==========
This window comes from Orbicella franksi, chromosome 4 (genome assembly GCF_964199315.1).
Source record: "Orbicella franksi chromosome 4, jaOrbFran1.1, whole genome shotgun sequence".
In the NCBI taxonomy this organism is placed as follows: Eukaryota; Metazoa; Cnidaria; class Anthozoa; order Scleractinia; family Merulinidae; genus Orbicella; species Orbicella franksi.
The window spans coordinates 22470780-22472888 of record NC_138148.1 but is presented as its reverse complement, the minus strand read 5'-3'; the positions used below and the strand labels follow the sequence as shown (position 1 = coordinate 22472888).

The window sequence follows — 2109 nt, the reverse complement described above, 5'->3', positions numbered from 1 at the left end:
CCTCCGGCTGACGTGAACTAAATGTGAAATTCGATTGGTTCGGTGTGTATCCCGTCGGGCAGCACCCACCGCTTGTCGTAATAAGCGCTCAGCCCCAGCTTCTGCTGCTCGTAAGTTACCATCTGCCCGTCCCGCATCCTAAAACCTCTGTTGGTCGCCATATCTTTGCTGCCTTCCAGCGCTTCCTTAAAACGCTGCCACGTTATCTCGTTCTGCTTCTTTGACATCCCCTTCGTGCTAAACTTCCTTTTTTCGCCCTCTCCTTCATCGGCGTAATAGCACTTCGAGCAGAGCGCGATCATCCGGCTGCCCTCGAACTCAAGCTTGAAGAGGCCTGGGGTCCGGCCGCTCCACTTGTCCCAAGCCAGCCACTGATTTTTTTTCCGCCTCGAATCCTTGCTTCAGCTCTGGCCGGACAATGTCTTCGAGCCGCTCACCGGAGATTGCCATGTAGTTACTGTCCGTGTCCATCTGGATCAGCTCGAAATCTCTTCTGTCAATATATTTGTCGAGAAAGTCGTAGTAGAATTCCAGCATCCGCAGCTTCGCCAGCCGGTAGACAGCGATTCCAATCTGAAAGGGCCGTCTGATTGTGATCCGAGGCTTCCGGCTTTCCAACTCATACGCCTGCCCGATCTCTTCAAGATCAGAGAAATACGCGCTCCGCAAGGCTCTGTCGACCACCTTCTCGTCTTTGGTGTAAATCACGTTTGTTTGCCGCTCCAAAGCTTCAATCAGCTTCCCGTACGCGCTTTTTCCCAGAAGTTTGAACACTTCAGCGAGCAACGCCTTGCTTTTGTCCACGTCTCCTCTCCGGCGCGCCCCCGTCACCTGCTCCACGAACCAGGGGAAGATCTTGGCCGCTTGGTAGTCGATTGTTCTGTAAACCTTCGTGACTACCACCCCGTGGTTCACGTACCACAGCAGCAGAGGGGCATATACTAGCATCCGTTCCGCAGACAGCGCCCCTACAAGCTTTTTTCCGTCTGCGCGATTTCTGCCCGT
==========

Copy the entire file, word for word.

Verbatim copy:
This window comes from Orbicella franksi, chromosome 4 (genome assembly GCF_964199315.1).
Source record: "Orbicella franksi chromosome 4, jaOrbFran1.1, whole genome shotgun sequence".
In the NCBI taxonomy this organism is placed as follows: Eukaryota; Metazoa; Cnidaria; class Anthozoa; order Scleractinia; family Merulinidae; genus Orbicella; species Orbicella franksi.
The window spans coordinates 22470780-22472888 of record NC_138148.1 but is presented as its reverse complement, the minus strand read 5'-3'; the positions used below and the strand labels follow the sequence as shown (position 1 = coordinate 22472888).

The window sequence follows — 2109 nt, the reverse complement described above, 5'->3', positions numbered from 1 at the left end:
CCTCCGGCTGACGTGAACTAAATGTGAAATTCGATTGGTTCGGTGTGTATCCCGTCGGGCAGCACCCACCGCTTGTCGTAATAAGCGCTCAGCCCCAGCTTCTGCTGCTCGTAAGTTACCATCTGCCCGTCCCGCATCCTAAAACCTCTGTTGGTCGCCATATCTTTGCTGCCTTCCAGCGCTTCCTTAAAACGCTGCCACGTTATCTCGTTCTGCTTCTTTGACATCCCCTTCGTGCTAAACTTCCTTTTTTCGCCCTCTCCTTCATCGGCGTAATAGCACTTCGAGCAGAGCGCGATCATCCGGCTGCCCTCGAACTCAAGCTTGAAGAGGCCTGGGGTCCGGCCGCTCCACTTGTCCCAAGCCAGCCACTGATTTTTTTTCCGCCTCGAATCCTTGCTTCAGCTCTGGCCGGACAATGTCTTCGAGCCGCTCACCGGAGATTGCCATGTAGTTACTGTCCGTGTCCATCTGGATCAGCTCGAAATCTCTTCTGTCAATATATTTGTCGAGAAAGTCGTAGTAGAATTCCAGCATCCGCAGCTTCGCCAGCCGGTAGACAGCGATTCCAATCTGAAAGGGCCGTCTGATTGTGATCCGAGGCTTCCGGCTTTCCAACTCATACGCCTGCCCGATCTCTTCAAGATCAGAGAAATACGCGCTCCGCAAGGCTCTGTCGACCACCTTCTCGTCTTTGGTGTAAATCACGTTTGTTTGCCGCTCCAAAGCTTCAATCAGCTTCCCGTACGCGCTTTTTCCCAGAAGTTTGAACACTTCAGCGAGCAACGCCTTGCTTTTGTCCACGTCTCCTCTCCGGCGCGCCCCCGTCACCTGCTCCACGAACCAGGGGAAGATCTTGGCCGCTTGGTAGTCGATTGTTCTGTAAACCTTCGTGACTACCACCCCGTGGTTCACGTACCACAGCAGCAGAGGGGCATATACTAGCATCCGTTCCGCAGACAGCGCCCCTACAAGCTTTTTTCCGTCTGCGCGATTTCTGCCCGT